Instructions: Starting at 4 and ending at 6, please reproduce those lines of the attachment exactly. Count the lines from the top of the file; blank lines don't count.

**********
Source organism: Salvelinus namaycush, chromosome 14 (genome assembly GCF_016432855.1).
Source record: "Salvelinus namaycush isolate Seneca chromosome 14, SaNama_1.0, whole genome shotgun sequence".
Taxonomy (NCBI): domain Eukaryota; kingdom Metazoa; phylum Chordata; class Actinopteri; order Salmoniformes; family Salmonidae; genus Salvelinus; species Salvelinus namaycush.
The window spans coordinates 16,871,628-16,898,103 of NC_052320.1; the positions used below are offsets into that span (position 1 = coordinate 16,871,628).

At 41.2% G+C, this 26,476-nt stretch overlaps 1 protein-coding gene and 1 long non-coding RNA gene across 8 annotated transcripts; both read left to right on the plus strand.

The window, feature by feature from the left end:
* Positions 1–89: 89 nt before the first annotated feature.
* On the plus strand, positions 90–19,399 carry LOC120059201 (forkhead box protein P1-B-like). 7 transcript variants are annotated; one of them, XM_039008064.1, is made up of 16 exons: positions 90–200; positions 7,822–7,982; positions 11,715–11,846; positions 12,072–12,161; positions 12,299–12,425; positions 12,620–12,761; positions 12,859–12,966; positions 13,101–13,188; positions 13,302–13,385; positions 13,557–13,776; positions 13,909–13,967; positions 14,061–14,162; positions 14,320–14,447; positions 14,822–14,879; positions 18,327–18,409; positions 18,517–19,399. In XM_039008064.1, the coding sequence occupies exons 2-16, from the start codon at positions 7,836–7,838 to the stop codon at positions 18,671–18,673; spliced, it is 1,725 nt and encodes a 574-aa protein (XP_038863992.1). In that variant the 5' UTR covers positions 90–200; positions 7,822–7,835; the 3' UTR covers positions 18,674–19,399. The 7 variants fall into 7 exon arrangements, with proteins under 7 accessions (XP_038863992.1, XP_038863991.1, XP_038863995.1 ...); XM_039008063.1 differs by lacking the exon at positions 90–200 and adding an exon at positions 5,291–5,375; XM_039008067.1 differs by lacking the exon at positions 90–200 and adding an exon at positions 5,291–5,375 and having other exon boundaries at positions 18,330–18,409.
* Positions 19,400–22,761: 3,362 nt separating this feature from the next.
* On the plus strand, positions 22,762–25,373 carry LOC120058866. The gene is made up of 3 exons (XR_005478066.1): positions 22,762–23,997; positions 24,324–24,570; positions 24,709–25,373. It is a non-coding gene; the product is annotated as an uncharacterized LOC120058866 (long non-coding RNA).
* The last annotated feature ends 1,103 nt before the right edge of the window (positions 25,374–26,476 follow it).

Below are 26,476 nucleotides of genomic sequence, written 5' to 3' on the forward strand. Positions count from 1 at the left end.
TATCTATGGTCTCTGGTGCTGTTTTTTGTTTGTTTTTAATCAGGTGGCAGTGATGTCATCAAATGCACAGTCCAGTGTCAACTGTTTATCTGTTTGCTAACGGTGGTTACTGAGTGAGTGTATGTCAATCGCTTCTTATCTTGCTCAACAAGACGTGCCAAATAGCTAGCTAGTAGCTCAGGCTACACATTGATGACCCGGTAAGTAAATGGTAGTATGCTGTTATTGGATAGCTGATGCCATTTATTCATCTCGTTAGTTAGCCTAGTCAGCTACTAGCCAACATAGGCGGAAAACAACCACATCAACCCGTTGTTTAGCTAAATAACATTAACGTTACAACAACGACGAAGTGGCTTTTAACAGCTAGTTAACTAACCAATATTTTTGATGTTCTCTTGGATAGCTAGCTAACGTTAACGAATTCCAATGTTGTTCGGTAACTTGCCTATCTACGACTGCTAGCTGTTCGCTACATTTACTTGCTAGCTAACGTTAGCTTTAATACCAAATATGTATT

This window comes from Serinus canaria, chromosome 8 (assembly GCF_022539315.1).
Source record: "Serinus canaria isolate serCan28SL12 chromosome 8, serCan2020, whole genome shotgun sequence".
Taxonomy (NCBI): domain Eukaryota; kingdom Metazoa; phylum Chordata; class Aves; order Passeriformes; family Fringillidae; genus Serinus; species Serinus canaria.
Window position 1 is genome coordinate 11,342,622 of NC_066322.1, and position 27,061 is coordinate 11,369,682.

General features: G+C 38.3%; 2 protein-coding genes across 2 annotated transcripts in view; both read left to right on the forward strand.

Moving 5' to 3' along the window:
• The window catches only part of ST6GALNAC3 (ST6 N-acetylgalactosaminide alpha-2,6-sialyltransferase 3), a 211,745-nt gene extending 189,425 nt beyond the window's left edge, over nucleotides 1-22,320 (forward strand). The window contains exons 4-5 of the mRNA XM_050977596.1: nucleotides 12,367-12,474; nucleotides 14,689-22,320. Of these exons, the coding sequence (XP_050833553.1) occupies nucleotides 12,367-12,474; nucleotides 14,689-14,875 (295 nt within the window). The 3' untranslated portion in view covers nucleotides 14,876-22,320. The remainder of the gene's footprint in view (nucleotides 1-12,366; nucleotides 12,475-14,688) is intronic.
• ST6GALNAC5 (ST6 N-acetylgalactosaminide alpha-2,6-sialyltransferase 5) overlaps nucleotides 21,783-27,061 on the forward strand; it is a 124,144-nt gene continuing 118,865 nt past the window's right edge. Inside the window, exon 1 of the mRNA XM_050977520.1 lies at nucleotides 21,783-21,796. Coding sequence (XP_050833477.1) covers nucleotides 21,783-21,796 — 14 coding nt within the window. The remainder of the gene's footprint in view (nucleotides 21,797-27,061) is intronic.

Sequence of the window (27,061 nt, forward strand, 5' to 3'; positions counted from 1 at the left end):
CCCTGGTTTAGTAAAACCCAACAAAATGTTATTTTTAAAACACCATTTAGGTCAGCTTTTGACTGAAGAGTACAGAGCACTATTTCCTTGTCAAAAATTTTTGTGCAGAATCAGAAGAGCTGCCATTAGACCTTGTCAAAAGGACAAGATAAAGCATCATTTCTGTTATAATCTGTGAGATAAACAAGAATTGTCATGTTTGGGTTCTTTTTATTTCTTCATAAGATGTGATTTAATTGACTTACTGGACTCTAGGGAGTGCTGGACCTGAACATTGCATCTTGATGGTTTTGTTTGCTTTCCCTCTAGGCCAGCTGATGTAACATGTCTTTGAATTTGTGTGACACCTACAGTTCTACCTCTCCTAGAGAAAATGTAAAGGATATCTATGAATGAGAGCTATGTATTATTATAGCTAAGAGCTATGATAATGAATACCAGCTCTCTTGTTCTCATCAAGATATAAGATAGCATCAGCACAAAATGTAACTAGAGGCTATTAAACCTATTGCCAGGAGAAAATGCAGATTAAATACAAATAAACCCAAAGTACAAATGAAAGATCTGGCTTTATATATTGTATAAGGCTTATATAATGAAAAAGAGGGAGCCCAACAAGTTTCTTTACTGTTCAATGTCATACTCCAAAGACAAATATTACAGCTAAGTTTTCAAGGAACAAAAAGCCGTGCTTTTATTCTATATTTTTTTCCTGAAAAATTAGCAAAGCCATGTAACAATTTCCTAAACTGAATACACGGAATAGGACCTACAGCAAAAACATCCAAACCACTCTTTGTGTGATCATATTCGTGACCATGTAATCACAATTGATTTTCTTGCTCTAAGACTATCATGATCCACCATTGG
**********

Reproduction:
The window spans coordinates 16,871,628-16,898,103 of NC_052320.1; the positions used below are offsets into that span (position 1 = coordinate 16,871,628).

At 41.2% G+C, this 26,476-nt stretch overlaps 1 protein-coding gene and 1 long non-coding RNA gene across 8 annotated transcripts; both read left to right on the plus strand.

The window, feature by feature from the left end: